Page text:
First Ivy Bridge Chips Emerge

Quad-core chips for high-end desktops are the first to ship, with dual-core mobile processors set to follow later this year.

The first batch of Intel processors based on the company's Ivy Bridge microarchitecture -- 13 quad-core chips designed to run high-end desktop and laptop PCs -- were finally unveiled late last month.

The new quad-core chips are the first products in the long-awaited third generation of the Intel Core processor family to ship.

The second half of this chip family, dual-core Ivy Bridge chips designed for ultrabooks and mainstream laptop and desktop computers, will be ready to ship in the next few months, pledged Kirk Skaugen, corporate vice president and general manager of Intel's PC Client Group.

The initial quad-core Ivy Bridge chips are the first to use Intel's 22-nanometer manufacturing process, marking a technology leap from the 32nm process used to make older Intel chips and still used by rival chip makers such as AMD.

"It is big for Intel [to be] first in the marketplace with 22nm," said Patrick Moorhead, an analyst at Moor Insights & Strategy. "It means a smaller die for better costs and fundamentally enables better power characteristics for better performance at less power."

The new quad-core chips include eight Core i7 processors and five Core i5 processors, Intel said.

The company noted that the addition of 3D transistors in the chips, which was possible because of the move to 22nm manufacturing, improved software and graphics performance while preserving laptop battery life.

Most laptops and desktops today run Intel's second generation of Core chips, dubbed Sandy Bridge, which was introduced early last year. Skaugen said the new chips provide up to twice the high-definition multimedia and 3D graphics performance and a 20% CPU boost.

Acer, which started shipping Ivy Bridge-based PCs the same day Intel unveiled the chips, has said its tests also found that the new quad-core chips offer 20% better performance than the Sandy Bridge processors.

The new Predator and Gateway high-end desktop systems from the Taiwanese vendor run Core i5 or i7 processors; they're priced between $699 and $1,199.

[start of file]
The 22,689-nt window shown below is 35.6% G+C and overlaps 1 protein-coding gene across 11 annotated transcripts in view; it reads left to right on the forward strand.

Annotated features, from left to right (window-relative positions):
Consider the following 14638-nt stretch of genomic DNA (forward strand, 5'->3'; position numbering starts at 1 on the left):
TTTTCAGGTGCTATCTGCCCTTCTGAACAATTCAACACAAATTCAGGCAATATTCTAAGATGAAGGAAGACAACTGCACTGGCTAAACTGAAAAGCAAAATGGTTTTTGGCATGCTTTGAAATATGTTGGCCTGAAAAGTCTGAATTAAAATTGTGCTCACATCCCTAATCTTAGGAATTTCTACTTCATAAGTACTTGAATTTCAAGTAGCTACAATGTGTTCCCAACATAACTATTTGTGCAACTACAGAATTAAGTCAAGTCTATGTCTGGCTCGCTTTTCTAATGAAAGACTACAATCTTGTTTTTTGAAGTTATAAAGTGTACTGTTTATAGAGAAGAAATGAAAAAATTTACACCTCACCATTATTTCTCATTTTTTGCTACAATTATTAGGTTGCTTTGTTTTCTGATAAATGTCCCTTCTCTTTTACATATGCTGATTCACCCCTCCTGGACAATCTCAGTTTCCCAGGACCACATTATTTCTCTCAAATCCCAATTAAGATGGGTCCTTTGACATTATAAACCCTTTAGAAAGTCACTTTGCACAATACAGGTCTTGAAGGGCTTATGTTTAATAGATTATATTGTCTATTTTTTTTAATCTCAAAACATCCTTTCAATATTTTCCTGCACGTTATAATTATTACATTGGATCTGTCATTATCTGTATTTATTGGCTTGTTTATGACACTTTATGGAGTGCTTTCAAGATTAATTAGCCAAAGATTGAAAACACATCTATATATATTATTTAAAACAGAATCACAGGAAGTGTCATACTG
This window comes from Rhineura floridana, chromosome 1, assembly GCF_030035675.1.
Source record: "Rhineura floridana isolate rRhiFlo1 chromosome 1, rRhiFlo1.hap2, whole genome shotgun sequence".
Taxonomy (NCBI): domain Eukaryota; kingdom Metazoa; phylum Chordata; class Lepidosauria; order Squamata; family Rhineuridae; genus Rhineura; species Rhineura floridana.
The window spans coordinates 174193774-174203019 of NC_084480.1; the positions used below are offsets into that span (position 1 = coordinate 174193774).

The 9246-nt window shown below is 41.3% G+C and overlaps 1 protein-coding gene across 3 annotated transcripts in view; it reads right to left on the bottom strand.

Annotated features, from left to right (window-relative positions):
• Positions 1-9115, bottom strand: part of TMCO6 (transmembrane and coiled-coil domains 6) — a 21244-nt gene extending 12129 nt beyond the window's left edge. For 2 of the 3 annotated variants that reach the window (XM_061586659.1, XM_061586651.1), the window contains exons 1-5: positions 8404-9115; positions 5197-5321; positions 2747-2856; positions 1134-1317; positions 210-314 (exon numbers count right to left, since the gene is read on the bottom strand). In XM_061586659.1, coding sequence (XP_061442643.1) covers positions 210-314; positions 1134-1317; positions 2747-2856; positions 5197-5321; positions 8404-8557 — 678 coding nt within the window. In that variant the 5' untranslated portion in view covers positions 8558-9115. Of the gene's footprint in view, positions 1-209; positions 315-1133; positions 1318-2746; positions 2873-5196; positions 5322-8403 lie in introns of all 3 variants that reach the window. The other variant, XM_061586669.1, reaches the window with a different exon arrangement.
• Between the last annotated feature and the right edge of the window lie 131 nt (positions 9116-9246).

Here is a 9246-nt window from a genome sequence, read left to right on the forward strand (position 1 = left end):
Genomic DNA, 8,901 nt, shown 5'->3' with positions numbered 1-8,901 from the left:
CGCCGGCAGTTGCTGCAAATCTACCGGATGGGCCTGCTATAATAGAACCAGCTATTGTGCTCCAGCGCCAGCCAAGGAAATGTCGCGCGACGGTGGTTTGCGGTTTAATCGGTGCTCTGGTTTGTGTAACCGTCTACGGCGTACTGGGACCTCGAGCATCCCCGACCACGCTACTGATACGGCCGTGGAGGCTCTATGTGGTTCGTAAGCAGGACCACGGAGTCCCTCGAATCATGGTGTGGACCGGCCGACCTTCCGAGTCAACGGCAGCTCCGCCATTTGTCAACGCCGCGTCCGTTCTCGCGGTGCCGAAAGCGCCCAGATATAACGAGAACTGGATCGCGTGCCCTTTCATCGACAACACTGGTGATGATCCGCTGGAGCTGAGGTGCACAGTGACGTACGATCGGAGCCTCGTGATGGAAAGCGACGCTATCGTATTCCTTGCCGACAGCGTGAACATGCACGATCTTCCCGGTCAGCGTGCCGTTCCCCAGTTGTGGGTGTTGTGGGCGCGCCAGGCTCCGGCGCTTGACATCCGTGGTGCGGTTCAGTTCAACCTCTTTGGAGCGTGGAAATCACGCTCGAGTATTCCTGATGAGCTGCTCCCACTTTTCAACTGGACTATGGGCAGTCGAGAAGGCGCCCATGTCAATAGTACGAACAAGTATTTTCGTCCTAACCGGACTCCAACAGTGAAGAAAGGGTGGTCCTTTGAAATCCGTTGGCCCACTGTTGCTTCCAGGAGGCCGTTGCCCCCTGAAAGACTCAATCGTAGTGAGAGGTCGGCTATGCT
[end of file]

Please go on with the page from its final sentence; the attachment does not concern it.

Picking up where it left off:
Intel hopes Ivy Bridge-based ultrabooks will blur the lines between laptops and tablets by offering touchscreens, long battery life, always-on connectivity, and gesture and voice recognition capabilities.

Jack Gold, an analyst at J.Gold Associates, called the Ivy Bridge chips "a pretty big deal."

"The lower power and higher performance could be a game-changer," he said. "It will be difficult for AMD to catch up in the short term." The faster boot times and longer battery life for laptops and ultrabooks should capture the attention of corporate IT managers, Gold added.

The new chips are shipping at a time when Intel officials are preparing for a prolonged period of increased demand for desktop PCs. During a mid-April conference call on the company's financial performance, Intel CEO Paul Otellini acknowledged that the Ivy Bridge launch was delayed by a few weeks to ensure that the company had enough inventory to keep up with the already increasing demand for PCs, especially in emerging markets.

Demand will probably continue to increase as problems caused by an earthquake in Japan abate and hard drive manufacturing returns to normal. The expected release of Microsoft Windows 8 later this year should also provide a boost.

Shah is a reporter for the IDG News Service.

Copyright © 2012 IDG Communications, Inc.

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